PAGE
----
Would you prefer free beer or freedom?


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  • Would you prefer free beer or freedom?

    1. 1. Would you prefer free beer or freedom? Dr Ian Brown
    2. 2. Overview <ul><li>Open source licenses </li></ul><ul><li>Free beer </li></ul><ul><li>Freedom </li></ul>
    3. 3. Open source licenses <ul><li>Must code and derivatives be freely available and modifiable? </li></ul><ul><li>Free licenses – Berkeley, Gnu Public License, Library GPL </li></ul><ul><li>Open source is a “ cancer that attaches itself in an intellectual property sense to everything it touches” –Steve Ballmer </li></ul><ul><li>Microsoft “shared source” </li></ul>
    4. 4. Overview <ul><li>Open source licenses </li></ul><ul><li>Free beer </li></ul><ul><ul><li>Free software </li></ul></ul><ul><ul><li>Is free software cheaper? </li></ul></ul><ul><ul><li>Is free software more secure? </li></ul></ul><ul><ul><li>Who wants security anyway? </li></ul></ul><ul><li>Freedom </li></ul>
    5. 5. Free beer
    6. 6. Is OSS cheaper? <ul><li>Need to take into account Total Costs of Ownership, not just licenses. Windows monopoly means support, user training, compatibility etc may all be more pricey for OSS </li></ul><ul><li>But also provides leverage against commercial vendors: “sets a signal for more competition in the software market” –Munich’s mayor, who was offered 35% off by MS CEO (salesman now joined Dark Side) </li></ul><ul><li>Avoids lock-in and makes future tenders more competitive. Compatible apps e.g. Star Office are available </li></ul>
    7. 7. Is OSS more secure? <ul><li>Virus writers like to target widely deployed operating systems and applications – Windows monoculture </li></ul><ul><li>Inexplicable security design choices by MS </li></ul><ul><li>“ Many eyes make all bugs shallow”? </li></ul><ul><li>“ The security assurance problem scales in a way that making it either easier, or harder, to find attacks, will help attackers and defendants equally” –Ross Anderson </li></ul>
    8. 8. Who wants security? <ul><li>Security = large expenses, reduced functionality, delayed product releases, annoyed users </li></ul><ul><li>Insecurity = occasional bad press, and maybe some users switching to competitors' products </li></ul><ul><li>Liability for software vendors only way to fix this problem – Bruce Schneier </li></ul><ul><li>Possible advantage here for commercially-backed software! </li></ul>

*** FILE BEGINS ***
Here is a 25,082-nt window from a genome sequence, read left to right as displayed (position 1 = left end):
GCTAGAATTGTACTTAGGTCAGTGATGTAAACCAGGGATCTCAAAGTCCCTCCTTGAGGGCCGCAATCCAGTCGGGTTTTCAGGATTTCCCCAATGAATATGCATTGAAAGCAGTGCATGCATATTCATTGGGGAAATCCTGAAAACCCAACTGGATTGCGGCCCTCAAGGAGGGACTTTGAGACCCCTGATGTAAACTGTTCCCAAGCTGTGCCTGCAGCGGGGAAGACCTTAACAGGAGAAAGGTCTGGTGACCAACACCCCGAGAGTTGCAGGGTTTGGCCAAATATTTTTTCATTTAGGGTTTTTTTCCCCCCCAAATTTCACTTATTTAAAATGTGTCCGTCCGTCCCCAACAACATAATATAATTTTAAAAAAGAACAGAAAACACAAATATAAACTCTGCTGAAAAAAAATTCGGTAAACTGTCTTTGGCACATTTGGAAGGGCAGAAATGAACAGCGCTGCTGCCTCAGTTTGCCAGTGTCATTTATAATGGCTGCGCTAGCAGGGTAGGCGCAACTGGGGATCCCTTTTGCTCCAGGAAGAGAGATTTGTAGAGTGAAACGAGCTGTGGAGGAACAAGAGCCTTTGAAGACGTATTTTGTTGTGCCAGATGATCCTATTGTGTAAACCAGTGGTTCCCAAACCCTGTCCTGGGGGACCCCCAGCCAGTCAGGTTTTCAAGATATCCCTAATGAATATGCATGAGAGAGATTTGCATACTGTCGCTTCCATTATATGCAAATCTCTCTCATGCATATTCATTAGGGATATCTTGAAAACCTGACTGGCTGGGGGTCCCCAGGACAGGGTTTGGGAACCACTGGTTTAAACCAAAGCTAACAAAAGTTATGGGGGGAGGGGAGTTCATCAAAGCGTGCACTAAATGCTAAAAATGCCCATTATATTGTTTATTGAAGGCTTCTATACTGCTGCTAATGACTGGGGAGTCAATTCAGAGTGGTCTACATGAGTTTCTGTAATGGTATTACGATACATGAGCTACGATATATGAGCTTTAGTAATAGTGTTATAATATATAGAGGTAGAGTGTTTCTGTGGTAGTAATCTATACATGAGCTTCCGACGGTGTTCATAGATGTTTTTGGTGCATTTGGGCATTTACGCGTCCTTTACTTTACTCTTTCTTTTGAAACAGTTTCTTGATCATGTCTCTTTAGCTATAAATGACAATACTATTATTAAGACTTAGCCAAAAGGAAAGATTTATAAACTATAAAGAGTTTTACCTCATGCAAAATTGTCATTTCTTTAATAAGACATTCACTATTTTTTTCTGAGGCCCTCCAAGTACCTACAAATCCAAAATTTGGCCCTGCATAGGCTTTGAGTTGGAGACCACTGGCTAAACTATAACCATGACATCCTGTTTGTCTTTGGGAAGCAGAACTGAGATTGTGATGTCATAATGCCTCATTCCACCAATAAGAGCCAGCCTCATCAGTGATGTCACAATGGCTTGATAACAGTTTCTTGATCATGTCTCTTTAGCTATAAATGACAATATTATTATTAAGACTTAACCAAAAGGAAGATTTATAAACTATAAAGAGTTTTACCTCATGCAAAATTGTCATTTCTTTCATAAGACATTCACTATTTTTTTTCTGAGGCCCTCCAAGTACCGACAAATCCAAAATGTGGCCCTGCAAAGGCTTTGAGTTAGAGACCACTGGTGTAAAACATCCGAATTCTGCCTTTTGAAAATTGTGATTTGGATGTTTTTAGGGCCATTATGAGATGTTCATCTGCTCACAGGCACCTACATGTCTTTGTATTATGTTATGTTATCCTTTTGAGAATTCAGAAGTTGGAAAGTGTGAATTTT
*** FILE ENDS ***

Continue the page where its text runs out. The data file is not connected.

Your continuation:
9. 9. Overview <ul><li>Open source licenses </li></ul><ul><li>Free beer </li></ul><ul><li>Freedom </li></ul><ul><ul><li>Cryptography: SIGINT, PGP vs. Lotus Notes & browsers </li></ul></ul><ul><ul><li>Democracy-critical applications: e-voting </li></ul></ul><ul><ul><li>Free markets: innovation </li></ul></ul><ul><ul><li>Not a panacea: Red Flag Linux </li></ul></ul>
    10. 10. Signals intelligence <ul><li>Echelon: UKUSA alliance </li></ul><ul><li>Frenchelon </li></ul><ul><li>Multinationals </li></ul>“ We steal secrets with espionage, with communications, with reconnaissance satellites” –James Woolsey
    11. 11. Cryptography <ul><li>Pretty Good Privacy </li></ul><ul><li>Lotus Notes </li></ul><ul><li>GSM </li></ul><ul><li>NSAKEY </li></ul>
    12. 12. e-voting <ul><li>CEO of Diebold “ committed to helping Ohio deliver its electoral votes to the president next year.” </li></ul><ul><li>“ is the counting of votes – a fundamental of democracy – something you want to take on faith?” – New York Times </li></ul><ul><li>Should critical e-voting procedures be trade secrets? </li></ul>
    13. 13. Innovation <ul><li>Network effects in software already create strong push towards monopolies </li></ul><ul><li>Free software prevents strategic competition using software </li></ul><ul><li>Interoperability a bonus rather than an occasional grudging concession </li></ul><ul><li>New anti-trust mechanism? </li></ul>
    14. 14. Red Flag Linux <ul><li>Linux internationalised for Chinese market </li></ul><ul><li>Does not mean Chinese surfers can access banned Web sites such as bbc.co.uk </li></ul><ul><li>Encryption software can be run, but encrypted communications may well be detected </li></ul>
    15. 15. Conclusions <ul><li>Critical criteria of free software are publicly-available and modifiable code and restriction on derivative licenses </li></ul><ul><li>“ Free” software is not gratis and may not be much cheaper than commercial programs… </li></ul><ul><li>… but its libre nature can be a genuine force for freedom , although not a panacea </li></ul>
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